The three things that I ask people to consider when they're replacing a roof is if they're in a wind or hail damage region, and if they're in a region with high solar gain (such as Texas) or an area prone to ice damming (such as New England or the upper midwest.)
If you're in an area that is prone to wind or hail damage (thunderstorms or hurricanes), you might want to look into a more resilient form of roofing material. Stone-coated steel shingles (which look just like standard asphalt shingles) are a great product that will resist most forms of damage that can be dished out. Your insurance may give you a discount on them because they have a longer lifetime.
If you're in a high solar gain area, look into some of the energy-star rated shingles. They again look just like stone coated asphalt shingles, but they'll help keep your attic cool in the summertime.
If you're in an area that gets a decent amount of snow, make sure that they install an ice & water barrier around any roof penetrations (like skylights or places where they replace a vent) and along the edge of the roof where you could develop ice damming problems. This material is a sticky membrane that self-sticks to the roof deck and basically keeps water from seeping through at all. Common brand name for this product are "Grace Ice & Water Shield" ... I also personally use it in roof valleys, gable crotches, and several other places where water tends to get blown up inside something and you really don't want it to soak through.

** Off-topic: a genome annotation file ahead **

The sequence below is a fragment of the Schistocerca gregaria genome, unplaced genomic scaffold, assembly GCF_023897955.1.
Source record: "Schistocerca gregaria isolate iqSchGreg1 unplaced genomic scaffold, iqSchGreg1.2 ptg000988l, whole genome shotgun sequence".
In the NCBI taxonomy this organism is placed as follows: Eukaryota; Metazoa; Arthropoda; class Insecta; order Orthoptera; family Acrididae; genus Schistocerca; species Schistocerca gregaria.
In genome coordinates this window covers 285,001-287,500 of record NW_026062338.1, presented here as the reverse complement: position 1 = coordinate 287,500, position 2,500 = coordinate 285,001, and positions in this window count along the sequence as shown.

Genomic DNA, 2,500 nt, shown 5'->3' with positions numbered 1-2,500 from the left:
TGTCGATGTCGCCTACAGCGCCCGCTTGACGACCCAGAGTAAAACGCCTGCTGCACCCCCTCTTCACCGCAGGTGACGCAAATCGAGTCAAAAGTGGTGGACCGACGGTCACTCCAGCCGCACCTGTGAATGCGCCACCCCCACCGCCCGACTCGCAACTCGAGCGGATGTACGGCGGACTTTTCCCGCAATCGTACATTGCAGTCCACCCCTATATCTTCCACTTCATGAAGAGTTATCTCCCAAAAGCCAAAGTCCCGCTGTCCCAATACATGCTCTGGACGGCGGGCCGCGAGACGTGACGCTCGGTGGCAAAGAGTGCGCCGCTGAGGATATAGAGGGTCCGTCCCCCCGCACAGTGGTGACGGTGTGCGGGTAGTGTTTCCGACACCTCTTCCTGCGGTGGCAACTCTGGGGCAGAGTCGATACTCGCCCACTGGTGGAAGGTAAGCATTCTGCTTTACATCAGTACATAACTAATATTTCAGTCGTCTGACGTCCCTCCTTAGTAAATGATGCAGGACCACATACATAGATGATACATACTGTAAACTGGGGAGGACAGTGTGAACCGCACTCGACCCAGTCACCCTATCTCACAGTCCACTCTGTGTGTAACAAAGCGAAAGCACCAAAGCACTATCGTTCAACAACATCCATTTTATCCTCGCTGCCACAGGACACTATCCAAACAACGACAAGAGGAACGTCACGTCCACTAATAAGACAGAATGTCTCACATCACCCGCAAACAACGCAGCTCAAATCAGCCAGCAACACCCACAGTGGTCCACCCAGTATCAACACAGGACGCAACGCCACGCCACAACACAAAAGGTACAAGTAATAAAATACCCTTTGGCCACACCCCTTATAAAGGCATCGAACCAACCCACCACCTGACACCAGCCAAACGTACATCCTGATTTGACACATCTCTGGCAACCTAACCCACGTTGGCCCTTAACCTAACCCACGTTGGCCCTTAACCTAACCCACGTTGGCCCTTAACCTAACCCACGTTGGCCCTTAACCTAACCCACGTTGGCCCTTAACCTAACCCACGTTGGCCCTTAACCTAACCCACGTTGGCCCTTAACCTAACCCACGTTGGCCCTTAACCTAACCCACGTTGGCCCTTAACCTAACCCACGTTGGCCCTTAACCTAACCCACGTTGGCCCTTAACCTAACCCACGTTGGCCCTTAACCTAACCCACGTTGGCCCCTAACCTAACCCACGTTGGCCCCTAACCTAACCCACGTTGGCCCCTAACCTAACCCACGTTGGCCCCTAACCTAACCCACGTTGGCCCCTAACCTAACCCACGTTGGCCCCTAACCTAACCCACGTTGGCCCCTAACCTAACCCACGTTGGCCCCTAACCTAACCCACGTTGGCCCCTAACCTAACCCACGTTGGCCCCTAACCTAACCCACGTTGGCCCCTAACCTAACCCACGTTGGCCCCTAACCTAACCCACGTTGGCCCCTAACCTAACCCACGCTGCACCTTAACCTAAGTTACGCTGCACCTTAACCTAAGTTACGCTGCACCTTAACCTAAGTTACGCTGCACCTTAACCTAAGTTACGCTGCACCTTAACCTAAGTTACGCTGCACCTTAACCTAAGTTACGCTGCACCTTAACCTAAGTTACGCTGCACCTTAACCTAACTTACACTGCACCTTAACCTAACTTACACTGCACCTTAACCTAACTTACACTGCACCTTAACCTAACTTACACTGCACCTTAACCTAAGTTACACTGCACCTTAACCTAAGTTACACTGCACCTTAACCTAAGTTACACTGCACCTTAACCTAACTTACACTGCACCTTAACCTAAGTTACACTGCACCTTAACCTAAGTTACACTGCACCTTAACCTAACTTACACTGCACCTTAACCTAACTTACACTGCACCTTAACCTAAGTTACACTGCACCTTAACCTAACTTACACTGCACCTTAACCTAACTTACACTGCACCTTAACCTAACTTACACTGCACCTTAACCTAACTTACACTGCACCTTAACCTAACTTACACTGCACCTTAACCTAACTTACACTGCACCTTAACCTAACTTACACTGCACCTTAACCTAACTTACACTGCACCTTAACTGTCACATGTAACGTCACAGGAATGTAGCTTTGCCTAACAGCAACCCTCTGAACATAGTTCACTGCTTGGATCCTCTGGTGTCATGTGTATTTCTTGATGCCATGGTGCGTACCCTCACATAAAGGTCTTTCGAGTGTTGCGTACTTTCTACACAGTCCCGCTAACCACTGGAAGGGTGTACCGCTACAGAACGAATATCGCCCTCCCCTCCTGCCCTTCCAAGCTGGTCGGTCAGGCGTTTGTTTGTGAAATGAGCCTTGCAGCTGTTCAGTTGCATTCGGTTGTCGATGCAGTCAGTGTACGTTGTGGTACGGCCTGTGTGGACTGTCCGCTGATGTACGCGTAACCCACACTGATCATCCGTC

You definitely want to get your insulation up to the max, but that's something that you can do at any time using blown-in insulation. If you are replacing roof decking and have it open, you should make sure that you have plenty of soffit vents and that your soffit vents are baffled properly. (I like the Berger Accuvent, personally...)
You want to make sure that any damaged or rusted flashing is replaced, and that tar paper is replaced. Look into what kind of tar paper they're using (heavier the weight, the better...), because that's actually your roof. Make sure you know what kind of valleys you're getting. For standard asphalt shingles, I prefer woven valleys, but they're harder to do and therefore are more expensive.